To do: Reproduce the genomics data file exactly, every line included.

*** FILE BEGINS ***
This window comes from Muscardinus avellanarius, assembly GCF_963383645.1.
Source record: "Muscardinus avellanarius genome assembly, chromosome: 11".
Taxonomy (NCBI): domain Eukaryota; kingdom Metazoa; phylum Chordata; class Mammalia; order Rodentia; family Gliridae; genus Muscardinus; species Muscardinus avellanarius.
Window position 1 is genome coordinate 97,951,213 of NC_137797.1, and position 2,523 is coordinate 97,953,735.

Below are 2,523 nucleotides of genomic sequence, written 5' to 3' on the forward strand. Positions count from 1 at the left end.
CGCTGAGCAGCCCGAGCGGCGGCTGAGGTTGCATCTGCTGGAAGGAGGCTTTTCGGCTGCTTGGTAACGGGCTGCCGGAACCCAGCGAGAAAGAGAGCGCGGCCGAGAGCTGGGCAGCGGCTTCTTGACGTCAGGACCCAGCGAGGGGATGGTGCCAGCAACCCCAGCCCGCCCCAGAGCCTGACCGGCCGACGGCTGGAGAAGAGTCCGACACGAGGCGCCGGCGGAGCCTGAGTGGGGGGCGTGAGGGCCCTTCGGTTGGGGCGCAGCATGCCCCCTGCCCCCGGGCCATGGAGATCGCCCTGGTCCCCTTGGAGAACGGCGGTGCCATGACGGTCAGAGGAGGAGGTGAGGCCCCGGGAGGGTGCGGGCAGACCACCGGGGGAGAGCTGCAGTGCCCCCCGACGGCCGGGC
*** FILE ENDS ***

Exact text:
This window comes from Muscardinus avellanarius, assembly GCF_963383645.1.
Source record: "Muscardinus avellanarius genome assembly, chromosome: 11".
Taxonomy (NCBI): domain Eukaryota; kingdom Metazoa; phylum Chordata; class Mammalia; order Rodentia; family Gliridae; genus Muscardinus; species Muscardinus avellanarius.
Window position 1 is genome coordinate 97,951,213 of NC_137797.1, and position 2,523 is coordinate 97,953,735.

Below are 2,523 nucleotides of genomic sequence, written 5' to 3' on the forward strand. Positions count from 1 at the left end.
CGCTGAGCAGCCCGAGCGGCGGCTGAGGTTGCATCTGCTGGAAGGAGGCTTTTCGGCTGCTTGGTAACGGGCTGCCGGAACCCAGCGAGAAAGAGAGCGCGGCCGAGAGCTGGGCAGCGGCTTCTTGACGTCAGGACCCAGCGAGGGGATGGTGCCAGCAACCCCAGCCCGCCCCAGAGCCTGACCGGCCGACGGCTGGAGAAGAGTCCGACACGAGGCGCCGGCGGAGCCTGAGTGGGGGGCGTGAGGGCCCTTCGGTTGGGGCGCAGCATGCCCCCTGCCCCCGGGCCATGGAGATCGCCCTGGTCCCCTTGGAGAACGGCGGTGCCATGACGGTCAGAGGAGGAGGTGAGGCCCCGGGAGGGTGCGGGCAGACCACCGGGGGAGAGCTGCAGTGCCCCCCGACGGCCGGGC